The U.S. has experienced more than twice the number of billion-dollar natural weather/climate disasters during the last decade (average 12/year) than it did between 2000-2010 (average 6/year), according to NOAA. The combination of climate change and aging infrastructure is increasing the frequency and severity of natural disasters like hurricanes, landslides, wildfires, and floods.
This increase in the frequency of these natural disasters is motivating cities to find new ways to minimize damage and save lives. Smart technologies can play an important role in helping cities to prepare, predict, manage, and recover from natural disasters. While the disasters are now inevitable, a proactive response can make them somewhat less painful.
For example, smart grid technologies can help cities be more resilient by remotely detecting damage and outage severity to accelerate response times. Utilities can use remote disconnect devices and line and fault sensors to gain intelligence for where to rapidly dispatch repair crews. They can also anticipate where to pre-stage repair crews as severe weather approaches.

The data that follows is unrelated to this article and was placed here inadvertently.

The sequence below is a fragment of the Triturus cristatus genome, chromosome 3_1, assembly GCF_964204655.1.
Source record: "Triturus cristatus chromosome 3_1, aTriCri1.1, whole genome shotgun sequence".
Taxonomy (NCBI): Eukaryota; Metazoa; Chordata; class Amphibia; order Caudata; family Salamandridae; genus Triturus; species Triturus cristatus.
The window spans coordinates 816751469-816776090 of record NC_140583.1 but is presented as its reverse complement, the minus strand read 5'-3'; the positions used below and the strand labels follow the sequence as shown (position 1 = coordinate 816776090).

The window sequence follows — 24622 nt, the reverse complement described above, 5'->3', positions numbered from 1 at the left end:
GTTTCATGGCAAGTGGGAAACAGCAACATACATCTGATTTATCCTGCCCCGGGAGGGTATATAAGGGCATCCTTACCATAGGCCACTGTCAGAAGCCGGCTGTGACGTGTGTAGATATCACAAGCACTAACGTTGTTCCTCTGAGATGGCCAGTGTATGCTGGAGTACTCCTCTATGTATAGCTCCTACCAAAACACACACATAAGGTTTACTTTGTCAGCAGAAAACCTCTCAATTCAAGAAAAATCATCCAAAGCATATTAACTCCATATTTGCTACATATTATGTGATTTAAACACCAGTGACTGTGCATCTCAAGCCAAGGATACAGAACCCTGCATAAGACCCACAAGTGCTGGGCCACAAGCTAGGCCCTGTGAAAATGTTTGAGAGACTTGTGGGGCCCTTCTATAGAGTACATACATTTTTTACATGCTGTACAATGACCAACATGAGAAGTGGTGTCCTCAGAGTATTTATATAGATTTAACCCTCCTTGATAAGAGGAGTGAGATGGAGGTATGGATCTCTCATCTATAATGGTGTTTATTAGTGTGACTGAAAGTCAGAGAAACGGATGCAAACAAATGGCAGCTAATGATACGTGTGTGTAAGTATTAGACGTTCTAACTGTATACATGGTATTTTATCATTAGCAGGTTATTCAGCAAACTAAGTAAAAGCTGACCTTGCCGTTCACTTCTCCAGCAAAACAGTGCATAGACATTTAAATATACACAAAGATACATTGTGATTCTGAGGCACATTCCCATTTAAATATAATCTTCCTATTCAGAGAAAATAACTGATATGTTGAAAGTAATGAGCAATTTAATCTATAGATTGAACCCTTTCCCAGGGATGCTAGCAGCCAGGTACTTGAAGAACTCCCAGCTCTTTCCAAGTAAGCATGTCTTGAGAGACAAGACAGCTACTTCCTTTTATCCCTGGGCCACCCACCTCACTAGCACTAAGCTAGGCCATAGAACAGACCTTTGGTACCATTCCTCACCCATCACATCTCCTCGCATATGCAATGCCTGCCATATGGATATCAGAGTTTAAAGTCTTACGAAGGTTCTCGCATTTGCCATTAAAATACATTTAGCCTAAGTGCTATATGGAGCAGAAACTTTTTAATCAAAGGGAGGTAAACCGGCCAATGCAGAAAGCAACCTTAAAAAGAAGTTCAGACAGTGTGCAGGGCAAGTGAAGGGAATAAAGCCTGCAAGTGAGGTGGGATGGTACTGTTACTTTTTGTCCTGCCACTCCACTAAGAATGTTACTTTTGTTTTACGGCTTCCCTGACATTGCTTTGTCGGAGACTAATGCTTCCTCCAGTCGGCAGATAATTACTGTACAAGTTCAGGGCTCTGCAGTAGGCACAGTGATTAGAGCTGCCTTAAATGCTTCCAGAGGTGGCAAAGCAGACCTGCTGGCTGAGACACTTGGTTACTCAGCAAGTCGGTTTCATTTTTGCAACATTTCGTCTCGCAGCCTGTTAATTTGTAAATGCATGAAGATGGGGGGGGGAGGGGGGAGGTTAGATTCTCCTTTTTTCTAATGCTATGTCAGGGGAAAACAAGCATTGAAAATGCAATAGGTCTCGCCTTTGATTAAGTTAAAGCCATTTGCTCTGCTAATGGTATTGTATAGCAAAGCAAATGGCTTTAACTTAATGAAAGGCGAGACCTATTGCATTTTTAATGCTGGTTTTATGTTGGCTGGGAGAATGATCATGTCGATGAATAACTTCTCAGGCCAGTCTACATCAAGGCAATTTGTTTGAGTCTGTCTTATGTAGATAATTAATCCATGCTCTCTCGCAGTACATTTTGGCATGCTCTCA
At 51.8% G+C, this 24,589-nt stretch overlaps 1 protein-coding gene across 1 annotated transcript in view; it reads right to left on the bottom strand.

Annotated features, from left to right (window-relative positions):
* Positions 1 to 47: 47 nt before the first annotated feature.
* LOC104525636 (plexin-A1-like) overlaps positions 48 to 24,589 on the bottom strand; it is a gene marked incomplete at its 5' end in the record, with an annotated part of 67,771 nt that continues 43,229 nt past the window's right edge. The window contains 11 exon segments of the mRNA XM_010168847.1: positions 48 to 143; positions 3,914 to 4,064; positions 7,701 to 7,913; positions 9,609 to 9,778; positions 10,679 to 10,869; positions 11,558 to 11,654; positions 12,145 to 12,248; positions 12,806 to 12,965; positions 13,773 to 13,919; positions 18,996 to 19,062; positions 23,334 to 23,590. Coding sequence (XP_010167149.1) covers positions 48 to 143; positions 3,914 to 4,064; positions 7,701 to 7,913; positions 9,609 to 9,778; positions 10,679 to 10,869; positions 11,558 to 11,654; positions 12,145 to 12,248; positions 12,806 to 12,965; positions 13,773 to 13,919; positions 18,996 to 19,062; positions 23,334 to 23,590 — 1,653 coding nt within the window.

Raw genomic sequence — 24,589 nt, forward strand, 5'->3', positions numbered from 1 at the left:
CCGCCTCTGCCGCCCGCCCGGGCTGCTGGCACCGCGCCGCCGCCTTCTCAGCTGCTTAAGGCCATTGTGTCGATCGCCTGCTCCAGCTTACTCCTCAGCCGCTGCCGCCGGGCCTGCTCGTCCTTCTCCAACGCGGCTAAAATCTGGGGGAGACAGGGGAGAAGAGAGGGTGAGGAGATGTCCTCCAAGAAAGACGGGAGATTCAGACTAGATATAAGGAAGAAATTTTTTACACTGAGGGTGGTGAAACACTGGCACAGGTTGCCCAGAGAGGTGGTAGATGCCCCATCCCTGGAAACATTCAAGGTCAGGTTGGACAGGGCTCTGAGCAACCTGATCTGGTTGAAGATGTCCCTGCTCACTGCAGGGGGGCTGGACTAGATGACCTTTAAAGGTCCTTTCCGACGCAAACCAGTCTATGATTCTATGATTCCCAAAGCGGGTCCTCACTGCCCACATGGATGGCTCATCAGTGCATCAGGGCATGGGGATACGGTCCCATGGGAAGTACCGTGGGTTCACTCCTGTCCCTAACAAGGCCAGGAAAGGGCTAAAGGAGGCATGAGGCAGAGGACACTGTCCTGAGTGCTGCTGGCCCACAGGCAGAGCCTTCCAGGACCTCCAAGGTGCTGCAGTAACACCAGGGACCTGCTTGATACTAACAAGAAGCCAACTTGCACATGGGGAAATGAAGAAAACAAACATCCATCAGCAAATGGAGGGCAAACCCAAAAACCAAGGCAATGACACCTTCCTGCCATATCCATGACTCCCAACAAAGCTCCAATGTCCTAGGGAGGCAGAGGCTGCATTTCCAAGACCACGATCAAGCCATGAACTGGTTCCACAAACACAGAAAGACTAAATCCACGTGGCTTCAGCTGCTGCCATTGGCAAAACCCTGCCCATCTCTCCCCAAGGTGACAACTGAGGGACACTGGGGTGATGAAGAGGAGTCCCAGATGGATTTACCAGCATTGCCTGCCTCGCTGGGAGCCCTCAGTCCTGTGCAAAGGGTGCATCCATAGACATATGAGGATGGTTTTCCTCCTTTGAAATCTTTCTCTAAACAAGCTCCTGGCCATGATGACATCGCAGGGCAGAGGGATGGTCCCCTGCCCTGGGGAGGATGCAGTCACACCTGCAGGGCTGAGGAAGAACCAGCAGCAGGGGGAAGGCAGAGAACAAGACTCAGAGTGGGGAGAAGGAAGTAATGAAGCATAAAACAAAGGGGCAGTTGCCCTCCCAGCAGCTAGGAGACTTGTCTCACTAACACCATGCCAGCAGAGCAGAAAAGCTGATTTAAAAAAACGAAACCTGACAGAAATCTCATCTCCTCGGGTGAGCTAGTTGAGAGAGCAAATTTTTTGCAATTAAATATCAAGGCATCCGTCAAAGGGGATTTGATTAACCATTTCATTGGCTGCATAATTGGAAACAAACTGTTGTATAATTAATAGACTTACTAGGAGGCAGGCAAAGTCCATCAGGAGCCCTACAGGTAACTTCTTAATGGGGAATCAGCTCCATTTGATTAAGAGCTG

Innovative sensor technologies can power monitoring systems to give real-time feedback on all types of infrastructure. Sensors can monitor whether a building is up to code and able to withstand an earthquake. This helps cities predict buildings or areas where more damage might occur in an earthquake and get help where it may be needed faster. Sensors are also valuable tools during a flood to monitor pollution levels, water runoff, dams, storm drains, and sewage systems to be able to address the most pressing problems first.
Smart communications systems and connectivity are essential during a disaster to provide citizens with critical alerts, evacuation orders, traffic-routing, and safety information.
Learn more about disaster preparedness in the Itron Resourcefulness Insight Report.